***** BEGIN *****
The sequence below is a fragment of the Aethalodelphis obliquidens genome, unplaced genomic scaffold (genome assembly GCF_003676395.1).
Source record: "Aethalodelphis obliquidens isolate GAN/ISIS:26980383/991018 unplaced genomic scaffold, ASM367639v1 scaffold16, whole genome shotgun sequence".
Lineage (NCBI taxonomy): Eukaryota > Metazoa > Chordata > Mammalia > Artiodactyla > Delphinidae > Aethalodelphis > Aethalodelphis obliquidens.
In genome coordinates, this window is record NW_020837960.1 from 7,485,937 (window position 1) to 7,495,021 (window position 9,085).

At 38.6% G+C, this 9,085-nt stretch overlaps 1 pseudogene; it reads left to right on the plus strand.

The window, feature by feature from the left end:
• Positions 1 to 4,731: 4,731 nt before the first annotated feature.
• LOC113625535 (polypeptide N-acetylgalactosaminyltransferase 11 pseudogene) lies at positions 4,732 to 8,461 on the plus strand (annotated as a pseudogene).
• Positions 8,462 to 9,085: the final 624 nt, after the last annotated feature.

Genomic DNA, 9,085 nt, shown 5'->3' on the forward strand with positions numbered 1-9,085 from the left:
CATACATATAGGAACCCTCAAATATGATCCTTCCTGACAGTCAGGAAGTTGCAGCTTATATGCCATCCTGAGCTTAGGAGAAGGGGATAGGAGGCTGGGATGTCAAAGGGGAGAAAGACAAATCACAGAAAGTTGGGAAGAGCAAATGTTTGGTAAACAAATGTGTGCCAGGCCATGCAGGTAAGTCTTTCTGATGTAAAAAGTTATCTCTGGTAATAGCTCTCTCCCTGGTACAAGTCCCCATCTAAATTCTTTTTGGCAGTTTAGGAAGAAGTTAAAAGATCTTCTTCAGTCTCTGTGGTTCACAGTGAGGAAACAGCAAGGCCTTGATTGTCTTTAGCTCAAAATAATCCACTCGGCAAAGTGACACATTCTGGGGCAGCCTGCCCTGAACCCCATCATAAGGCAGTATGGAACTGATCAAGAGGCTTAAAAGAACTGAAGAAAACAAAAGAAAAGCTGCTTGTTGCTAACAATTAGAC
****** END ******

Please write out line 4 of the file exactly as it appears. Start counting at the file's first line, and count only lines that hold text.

In genome coordinates, this window is record NW_020837960.1 from 7,485,937 (window position 1) to 7,495,021 (window position 9,085).